What does your live setup look like, and what do you bring with you when you travel for an extensive tour?
The Octatrack, a couple of make noise modules, reverb and oscillator, a compressor and my Akai VX90. But for many months I’m trying to replace this old and heavy analogue polyphonic synth from 1985 with a smaller one, actually, there are not so many possibilities, I have the Roland JX08 it’s ok but not analogue, which means not that fat, and the MIDI is quite unstable compared to the AKAI. I travel a lot, so I can’t carry on this big rack anymore, it’s too heavy. I’m trying to travel with my equipment in hand luggage only. Sometimes I also bring a small Digitech H9 unit and a fuzz pedal but no more.

What is the most important environmental aspect of your current workspace, and what would be a particular element that you would improve on?
I could work in the dark, I don’t need anything in particular but a good acoustic, my workspace was a car garage, it’s in my house in the south of France; the acoustic isn’t great, but I do with it. I should probably move everything to another room, but I know well how it sounds there, and I‘m probably too lazy to change!

What can you tell us about your overall process of composition? How are the ideas born, where do they mature, and when do they finally see the light?
I always have some sort of concept. Atotal (2021) was a project to be played live with audiovisual artist Antoine Schmitt and the idea of creating something questioning « totalitarian images », so I went into something pretty brutal, cold and intense. The idea was very different for MAGNETOSCOPE as it first came from the sound itself. I was playing around with The River and these massive pseudo brass/trumpet-like sounds, recording a lot of very « melodic lines » which is not familiar in my music, but I started to compose with it, putting all these into the Octatrack, slowly I found a kind of architecture mixing these vintage sounds and my other materials. More recently, I have composed music for a new live AV concert with Antoine Schmitt again. The visuals are like waterfalls, but in pixels only, generative, and very poetic, so I went into this kind of contemplative and bit « ambient » direction. So for that one Cascades, the music is definitely inspired by the visuals.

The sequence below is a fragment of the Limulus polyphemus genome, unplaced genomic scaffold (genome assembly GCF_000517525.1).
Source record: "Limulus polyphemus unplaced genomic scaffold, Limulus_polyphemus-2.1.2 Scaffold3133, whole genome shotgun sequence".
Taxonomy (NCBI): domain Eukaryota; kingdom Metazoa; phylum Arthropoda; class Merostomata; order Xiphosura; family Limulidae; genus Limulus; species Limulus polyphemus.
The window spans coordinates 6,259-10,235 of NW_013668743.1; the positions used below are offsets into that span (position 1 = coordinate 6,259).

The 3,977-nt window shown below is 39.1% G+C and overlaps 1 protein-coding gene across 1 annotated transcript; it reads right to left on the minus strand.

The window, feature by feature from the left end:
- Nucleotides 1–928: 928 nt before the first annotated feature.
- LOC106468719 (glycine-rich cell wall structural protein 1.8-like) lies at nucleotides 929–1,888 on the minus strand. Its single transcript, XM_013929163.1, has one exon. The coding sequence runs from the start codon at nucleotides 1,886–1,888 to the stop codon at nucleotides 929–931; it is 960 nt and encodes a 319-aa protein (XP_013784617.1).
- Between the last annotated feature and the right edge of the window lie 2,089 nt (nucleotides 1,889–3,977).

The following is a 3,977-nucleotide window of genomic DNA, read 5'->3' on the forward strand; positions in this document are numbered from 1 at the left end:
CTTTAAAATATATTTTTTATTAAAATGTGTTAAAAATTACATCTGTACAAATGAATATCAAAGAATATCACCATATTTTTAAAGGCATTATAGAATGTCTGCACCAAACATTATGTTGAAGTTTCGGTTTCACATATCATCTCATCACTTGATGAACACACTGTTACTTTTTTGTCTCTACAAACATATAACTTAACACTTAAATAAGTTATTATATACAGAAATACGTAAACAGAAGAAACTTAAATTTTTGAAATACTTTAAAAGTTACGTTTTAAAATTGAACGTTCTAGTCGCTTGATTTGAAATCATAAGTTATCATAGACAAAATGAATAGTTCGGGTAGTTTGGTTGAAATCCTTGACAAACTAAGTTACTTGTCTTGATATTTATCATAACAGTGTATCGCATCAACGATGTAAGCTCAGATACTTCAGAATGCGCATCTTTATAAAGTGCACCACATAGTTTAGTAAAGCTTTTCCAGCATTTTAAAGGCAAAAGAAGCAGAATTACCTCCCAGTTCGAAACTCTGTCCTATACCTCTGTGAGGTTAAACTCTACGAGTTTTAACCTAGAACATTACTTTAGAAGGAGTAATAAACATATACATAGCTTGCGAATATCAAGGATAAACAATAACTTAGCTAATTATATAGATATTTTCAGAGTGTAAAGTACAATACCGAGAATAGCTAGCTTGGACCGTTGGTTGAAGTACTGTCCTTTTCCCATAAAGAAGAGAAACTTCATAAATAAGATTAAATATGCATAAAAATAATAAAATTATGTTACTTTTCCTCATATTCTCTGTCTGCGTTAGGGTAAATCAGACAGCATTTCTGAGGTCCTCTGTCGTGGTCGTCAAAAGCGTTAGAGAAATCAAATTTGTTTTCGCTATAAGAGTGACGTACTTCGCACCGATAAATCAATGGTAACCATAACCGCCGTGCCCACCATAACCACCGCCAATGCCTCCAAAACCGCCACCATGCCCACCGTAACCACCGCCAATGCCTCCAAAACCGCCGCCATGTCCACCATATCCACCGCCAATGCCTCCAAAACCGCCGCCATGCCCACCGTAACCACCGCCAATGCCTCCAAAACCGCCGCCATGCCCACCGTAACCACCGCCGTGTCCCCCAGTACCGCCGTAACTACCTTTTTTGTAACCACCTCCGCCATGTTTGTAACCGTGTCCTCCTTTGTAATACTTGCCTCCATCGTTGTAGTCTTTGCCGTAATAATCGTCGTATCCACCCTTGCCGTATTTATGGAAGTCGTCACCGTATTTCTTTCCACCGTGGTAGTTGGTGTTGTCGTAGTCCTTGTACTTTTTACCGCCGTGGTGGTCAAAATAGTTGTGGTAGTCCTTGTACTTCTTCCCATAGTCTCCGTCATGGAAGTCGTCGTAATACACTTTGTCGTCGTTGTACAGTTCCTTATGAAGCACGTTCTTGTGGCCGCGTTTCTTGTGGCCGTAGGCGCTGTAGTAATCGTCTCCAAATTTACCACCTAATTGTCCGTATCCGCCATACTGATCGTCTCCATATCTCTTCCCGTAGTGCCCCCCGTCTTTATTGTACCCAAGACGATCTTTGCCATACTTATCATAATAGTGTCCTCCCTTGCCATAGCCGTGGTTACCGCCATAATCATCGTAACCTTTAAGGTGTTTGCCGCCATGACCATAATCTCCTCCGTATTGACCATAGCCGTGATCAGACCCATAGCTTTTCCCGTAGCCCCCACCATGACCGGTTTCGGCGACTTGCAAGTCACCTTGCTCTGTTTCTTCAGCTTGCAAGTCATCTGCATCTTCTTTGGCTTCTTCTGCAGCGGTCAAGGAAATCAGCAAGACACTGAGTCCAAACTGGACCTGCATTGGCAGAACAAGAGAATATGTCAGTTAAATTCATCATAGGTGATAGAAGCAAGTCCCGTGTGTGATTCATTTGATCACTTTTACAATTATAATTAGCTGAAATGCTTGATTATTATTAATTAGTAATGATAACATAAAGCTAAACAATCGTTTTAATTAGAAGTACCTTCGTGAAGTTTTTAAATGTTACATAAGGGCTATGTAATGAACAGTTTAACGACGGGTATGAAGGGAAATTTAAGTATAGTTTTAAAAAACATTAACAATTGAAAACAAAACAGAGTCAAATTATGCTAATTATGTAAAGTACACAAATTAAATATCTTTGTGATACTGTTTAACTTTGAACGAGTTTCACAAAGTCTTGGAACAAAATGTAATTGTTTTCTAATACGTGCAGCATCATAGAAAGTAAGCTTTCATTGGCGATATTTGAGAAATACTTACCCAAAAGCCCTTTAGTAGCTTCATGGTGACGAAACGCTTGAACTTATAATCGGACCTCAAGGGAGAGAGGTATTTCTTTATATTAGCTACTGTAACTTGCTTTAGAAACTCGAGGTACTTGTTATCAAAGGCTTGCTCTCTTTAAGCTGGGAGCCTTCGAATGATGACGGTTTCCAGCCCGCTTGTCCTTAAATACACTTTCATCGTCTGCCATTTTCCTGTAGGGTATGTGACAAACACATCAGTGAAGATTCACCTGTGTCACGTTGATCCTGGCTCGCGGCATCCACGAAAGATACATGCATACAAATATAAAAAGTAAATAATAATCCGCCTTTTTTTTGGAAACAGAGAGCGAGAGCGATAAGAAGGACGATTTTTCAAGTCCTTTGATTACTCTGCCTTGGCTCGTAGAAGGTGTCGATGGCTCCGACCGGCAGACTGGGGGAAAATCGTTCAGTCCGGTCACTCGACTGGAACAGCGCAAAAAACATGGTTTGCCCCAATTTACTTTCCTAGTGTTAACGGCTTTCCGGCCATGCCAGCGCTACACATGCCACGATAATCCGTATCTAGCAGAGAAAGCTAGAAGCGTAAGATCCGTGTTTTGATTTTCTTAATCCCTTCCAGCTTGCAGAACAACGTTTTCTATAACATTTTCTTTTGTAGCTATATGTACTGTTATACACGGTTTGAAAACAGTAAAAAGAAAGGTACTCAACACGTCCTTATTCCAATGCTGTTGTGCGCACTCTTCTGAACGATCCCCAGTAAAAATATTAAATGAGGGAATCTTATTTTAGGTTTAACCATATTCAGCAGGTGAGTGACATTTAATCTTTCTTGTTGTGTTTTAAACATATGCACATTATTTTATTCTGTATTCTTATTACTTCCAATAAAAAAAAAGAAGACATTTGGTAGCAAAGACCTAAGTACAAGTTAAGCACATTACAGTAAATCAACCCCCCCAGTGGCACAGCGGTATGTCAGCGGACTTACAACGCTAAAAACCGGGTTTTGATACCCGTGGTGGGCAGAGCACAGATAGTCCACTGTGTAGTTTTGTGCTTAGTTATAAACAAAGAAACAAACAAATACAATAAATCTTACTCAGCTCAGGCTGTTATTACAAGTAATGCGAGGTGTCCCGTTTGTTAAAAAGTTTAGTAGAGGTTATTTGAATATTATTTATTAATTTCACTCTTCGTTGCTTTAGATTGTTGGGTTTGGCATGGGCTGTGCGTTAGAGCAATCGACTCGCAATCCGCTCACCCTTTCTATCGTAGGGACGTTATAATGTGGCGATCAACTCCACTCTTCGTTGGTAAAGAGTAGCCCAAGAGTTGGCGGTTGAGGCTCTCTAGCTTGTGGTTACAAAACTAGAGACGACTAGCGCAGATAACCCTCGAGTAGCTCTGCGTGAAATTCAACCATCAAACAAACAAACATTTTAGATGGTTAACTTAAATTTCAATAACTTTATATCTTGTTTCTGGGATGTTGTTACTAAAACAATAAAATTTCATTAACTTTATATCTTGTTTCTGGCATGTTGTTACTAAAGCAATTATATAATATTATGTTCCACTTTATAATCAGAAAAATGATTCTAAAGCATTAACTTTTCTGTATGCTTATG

After the piece is complete, how do you audition the results? What are your reactions to hearing your music in a different context, setting, or a sound system?
Listening to my music while driving my car, with all the noises around, is extremely useful, more for the composition than for the mix.

Do you ever procrastinate? If so, what do you usually find yourself doing during those times?
I don’t.

What gets you inspired?
Sounds, images, and movements are sources of inspiration, I work like a sculptor or an architect, but with sounds, lights and objects, I try to stay curious. Obviously, my own traumas have an important place in the writing of my performing arts projects!

And finally, what are your thoughts on the state of “electronic music” today?
Honestly, I don’t listen to that much electronic music; of course, I can see there are so many styles and niches. There are probably great things that I missed, but I can’t really do comments on it! Music creation evolves very slowly but surely.